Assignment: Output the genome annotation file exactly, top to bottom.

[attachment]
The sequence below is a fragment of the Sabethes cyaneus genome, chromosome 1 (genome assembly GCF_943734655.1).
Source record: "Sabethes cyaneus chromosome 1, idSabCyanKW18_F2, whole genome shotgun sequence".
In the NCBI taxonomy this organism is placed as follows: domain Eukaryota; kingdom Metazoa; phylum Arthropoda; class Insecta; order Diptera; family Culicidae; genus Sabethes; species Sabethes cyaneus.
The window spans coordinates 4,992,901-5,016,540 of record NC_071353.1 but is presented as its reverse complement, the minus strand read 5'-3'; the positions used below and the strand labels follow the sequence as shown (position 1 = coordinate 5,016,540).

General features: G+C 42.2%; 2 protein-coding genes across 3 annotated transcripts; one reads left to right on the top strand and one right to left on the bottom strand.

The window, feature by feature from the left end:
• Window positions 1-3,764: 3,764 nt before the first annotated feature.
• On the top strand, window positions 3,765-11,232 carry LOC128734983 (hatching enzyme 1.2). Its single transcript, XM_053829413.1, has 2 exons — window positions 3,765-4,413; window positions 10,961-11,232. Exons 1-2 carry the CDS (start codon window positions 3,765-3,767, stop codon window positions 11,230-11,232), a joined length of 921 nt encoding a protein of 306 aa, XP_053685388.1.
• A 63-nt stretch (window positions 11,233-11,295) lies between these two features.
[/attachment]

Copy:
The sequence below is a fragment of the Sabethes cyaneus genome, chromosome 1 (genome assembly GCF_943734655.1).
Source record: "Sabethes cyaneus chromosome 1, idSabCyanKW18_F2, whole genome shotgun sequence".
In the NCBI taxonomy this organism is placed as follows: domain Eukaryota; kingdom Metazoa; phylum Arthropoda; class Insecta; order Diptera; family Culicidae; genus Sabethes; species Sabethes cyaneus.
The window spans coordinates 4,992,901-5,016,540 of record NC_071353.1 but is presented as its reverse complement, the minus strand read 5'-3'; the positions used below and the strand labels follow the sequence as shown (position 1 = coordinate 5,016,540).

General features: G+C 42.2%; 2 protein-coding genes across 3 annotated transcripts; one reads left to right on the top strand and one right to left on the bottom strand.

The window, feature by feature from the left end:
• Window positions 1-3,764: 3,764 nt before the first annotated feature.
• On the top strand, window positions 3,765-11,232 carry LOC128734983 (hatching enzyme 1.2). Its single transcript, XM_053829413.1, has 2 exons — window positions 3,765-4,413; window positions 10,961-11,232. Exons 1-2 carry the CDS (start codon window positions 3,765-3,767, stop codon window positions 11,230-11,232), a joined length of 921 nt encoding a protein of 306 aa, XP_053685388.1.
• A 63-nt stretch (window positions 11,233-11,295) lies between these two features.